Site will track government contracts

With an infusion of cash from another good-government group, a White House watchdog is planning to build a database that makes it easier to track which companies get government contracts and grants.

The Sunlight Foundation, a nonprofit group just founded to shine light on how government operates, plans to use part of its substantial funds to help OMB Watch create a free database that would allow users to search who gets government grants and contracts.

As its name suggests, OMB Watch pays particular attention to policies emanating from the Office of Management and Budget, which plays a key role in writing powerful federal-agency rules.

“Now it is very difficult to get that information in the aggregate,” OMB Watch spokeswoman Anna Oman said.

She said the group hopes to show whether access to federal officials because of the government’s revolving door or from political campaign contributions plays any role in contract awards.

Sunlight’s website,, contains several links to stories criticizing lucrative contracts awarded for work in Iraq and elsewhere.

Information on government contracts and grants is public, except of course for defense or intelligence work allotted through classified budgets. Two government databases keep track of the information: the Federal Assistance Awards Data System, which lists grants, and the Federal Procurement Data System, which lists contracts.

Other pay sites provide more searchable and other user-friendly functions, including a system maintained by Hoovers, a business information company. Oman said OMB Watch hopes to build a system that provides users free, easy access to the data.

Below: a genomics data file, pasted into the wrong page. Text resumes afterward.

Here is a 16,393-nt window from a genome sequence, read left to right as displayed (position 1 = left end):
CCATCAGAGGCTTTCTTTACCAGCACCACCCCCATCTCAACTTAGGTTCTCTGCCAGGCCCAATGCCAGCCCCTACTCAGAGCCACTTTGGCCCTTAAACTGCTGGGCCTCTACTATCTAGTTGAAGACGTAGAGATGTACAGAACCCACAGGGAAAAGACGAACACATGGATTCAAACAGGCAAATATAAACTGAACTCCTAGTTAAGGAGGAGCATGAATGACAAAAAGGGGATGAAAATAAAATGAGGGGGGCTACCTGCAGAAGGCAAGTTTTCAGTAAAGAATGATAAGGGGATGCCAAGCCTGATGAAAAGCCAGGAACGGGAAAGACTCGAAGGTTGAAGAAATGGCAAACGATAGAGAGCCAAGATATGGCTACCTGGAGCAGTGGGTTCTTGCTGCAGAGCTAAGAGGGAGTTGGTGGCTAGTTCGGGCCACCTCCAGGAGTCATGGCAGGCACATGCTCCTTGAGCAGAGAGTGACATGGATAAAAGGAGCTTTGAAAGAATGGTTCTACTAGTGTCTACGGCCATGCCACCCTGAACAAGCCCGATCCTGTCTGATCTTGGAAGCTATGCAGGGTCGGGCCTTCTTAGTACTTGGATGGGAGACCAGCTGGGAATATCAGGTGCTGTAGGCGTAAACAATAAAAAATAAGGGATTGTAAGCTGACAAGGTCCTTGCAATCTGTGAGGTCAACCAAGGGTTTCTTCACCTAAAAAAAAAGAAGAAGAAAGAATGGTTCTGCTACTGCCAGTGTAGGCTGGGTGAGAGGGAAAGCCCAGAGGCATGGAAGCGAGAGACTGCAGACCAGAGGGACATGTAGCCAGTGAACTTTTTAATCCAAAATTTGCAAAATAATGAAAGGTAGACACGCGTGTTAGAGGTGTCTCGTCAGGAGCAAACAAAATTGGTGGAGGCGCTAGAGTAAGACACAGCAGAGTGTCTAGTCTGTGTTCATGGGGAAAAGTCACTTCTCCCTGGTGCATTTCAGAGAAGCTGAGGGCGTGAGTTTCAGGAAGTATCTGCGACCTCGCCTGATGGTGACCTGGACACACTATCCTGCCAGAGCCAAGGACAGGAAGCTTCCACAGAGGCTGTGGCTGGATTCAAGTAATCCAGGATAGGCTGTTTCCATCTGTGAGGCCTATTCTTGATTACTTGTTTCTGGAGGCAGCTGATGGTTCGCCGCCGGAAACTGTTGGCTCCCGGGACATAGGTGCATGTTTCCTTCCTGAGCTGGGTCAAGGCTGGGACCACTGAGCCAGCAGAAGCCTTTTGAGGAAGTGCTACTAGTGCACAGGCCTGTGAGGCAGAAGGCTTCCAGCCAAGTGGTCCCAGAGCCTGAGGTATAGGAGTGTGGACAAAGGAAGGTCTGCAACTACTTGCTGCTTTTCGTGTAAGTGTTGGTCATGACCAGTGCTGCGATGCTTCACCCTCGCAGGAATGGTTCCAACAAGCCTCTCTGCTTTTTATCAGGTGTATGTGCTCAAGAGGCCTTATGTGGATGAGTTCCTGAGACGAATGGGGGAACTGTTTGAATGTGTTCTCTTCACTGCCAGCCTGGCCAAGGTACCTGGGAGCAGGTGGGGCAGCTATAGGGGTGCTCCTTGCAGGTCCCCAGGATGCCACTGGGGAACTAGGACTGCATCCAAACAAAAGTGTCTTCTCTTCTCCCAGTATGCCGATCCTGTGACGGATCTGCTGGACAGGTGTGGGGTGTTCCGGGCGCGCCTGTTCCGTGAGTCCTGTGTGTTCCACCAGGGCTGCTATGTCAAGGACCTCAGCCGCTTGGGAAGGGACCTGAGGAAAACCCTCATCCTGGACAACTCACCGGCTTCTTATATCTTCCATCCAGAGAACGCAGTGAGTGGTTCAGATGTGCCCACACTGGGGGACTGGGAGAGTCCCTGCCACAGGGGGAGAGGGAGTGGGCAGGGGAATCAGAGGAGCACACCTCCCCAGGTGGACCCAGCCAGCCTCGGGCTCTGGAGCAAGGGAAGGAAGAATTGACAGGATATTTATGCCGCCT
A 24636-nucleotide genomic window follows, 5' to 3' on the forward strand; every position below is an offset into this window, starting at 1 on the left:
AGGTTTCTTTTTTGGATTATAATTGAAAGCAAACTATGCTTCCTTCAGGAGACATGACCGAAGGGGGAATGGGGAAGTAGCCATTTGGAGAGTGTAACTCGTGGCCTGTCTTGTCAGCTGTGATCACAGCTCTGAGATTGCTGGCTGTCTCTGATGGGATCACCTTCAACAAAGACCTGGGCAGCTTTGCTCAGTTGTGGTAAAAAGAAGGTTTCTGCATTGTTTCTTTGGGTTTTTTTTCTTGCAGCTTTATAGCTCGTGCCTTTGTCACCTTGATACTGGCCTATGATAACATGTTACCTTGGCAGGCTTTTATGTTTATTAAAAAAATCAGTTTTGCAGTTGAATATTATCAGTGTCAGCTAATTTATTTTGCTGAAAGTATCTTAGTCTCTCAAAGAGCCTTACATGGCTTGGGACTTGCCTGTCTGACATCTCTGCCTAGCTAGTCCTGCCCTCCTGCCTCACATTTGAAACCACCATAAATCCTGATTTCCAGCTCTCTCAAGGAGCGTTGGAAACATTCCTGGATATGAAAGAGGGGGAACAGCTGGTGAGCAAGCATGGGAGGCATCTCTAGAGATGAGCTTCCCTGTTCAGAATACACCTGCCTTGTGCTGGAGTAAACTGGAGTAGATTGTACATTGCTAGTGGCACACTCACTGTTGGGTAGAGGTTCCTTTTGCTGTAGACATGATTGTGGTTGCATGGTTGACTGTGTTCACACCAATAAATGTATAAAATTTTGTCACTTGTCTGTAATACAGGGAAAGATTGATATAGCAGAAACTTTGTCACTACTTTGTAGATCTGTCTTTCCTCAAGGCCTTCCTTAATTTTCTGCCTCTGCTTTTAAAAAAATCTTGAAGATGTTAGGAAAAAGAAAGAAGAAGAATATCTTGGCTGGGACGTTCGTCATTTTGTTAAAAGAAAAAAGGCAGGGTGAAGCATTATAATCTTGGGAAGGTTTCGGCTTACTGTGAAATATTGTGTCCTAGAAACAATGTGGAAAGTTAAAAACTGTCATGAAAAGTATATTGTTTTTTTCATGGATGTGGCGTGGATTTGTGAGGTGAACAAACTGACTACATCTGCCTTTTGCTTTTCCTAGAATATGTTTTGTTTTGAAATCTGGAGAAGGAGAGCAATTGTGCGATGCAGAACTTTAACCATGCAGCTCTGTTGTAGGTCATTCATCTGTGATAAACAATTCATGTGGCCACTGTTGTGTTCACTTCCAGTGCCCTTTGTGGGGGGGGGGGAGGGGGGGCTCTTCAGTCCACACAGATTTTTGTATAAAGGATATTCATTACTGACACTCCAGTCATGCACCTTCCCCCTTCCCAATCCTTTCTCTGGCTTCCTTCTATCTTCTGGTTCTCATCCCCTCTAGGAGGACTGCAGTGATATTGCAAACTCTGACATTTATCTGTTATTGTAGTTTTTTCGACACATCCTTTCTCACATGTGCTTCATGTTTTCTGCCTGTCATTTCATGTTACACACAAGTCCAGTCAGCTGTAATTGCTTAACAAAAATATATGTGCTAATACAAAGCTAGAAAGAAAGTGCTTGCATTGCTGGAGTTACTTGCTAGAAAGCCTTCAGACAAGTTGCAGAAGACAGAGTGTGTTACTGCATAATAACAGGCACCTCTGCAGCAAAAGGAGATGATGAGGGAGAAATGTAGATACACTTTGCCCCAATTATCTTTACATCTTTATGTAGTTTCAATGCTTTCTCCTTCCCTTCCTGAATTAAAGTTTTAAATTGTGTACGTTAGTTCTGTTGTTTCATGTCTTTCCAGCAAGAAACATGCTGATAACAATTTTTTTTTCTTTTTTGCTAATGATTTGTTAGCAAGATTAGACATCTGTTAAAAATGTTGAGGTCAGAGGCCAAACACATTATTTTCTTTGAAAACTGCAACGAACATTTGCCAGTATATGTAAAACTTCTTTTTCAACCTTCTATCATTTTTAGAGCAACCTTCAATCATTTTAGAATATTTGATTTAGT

“The idea is to give the public a clear picture of what is going on,” she said.

The grant to OMB Watch is one of several “transparency grants” offered by the Sunlight Foundation, which held a news conference yesterday to describe its mission.

The financial gift to OMB Watch is more than $230,000, the largest among four grants. The foundation has also given money to the Center for Media and Democracy, the Center for Responsive Politics and the Project on Government Oversight.

The Center for Media and Democracy is using the Sunlight money to develop “Congresspedia,” a website that lists biographical information and other details on each member of Congress. The site will be similar to Wikipedia, the popular online encyclopedia that allows visitors to edit entries.

Michael Klein, a securities lawyer, also is helping to underwrite the group; he is also serving as its chairman. Ellen Miller, a former director of the Center for Responsive Politics, is the group’s executive director.

The idea behind Sunlight, which takes its name from a quote from Justice Louis Brandeis that sunlight is the best disinfectant, is to leverage the accessibility and functionality of the Internet to allow voters to keep an eye on their representatives.

Miller said that public discontent with Congress has reached a “high-water mark” but that reforms now being debated on Capitol Hill will do little to reassure voters.

Information on Congresspedia will include lawmakers’ key contributors and their financial disclosure statements, which are now only available in paper copy in a basement office in the Capitol complex and on, a website that tracks political donations and other money-in-politics issues.

By providing more information, Sunlight will empower “citizens to be their own best watchdog,” Miller said.

Oman said OMB Watch hopes to have its database up and running by October.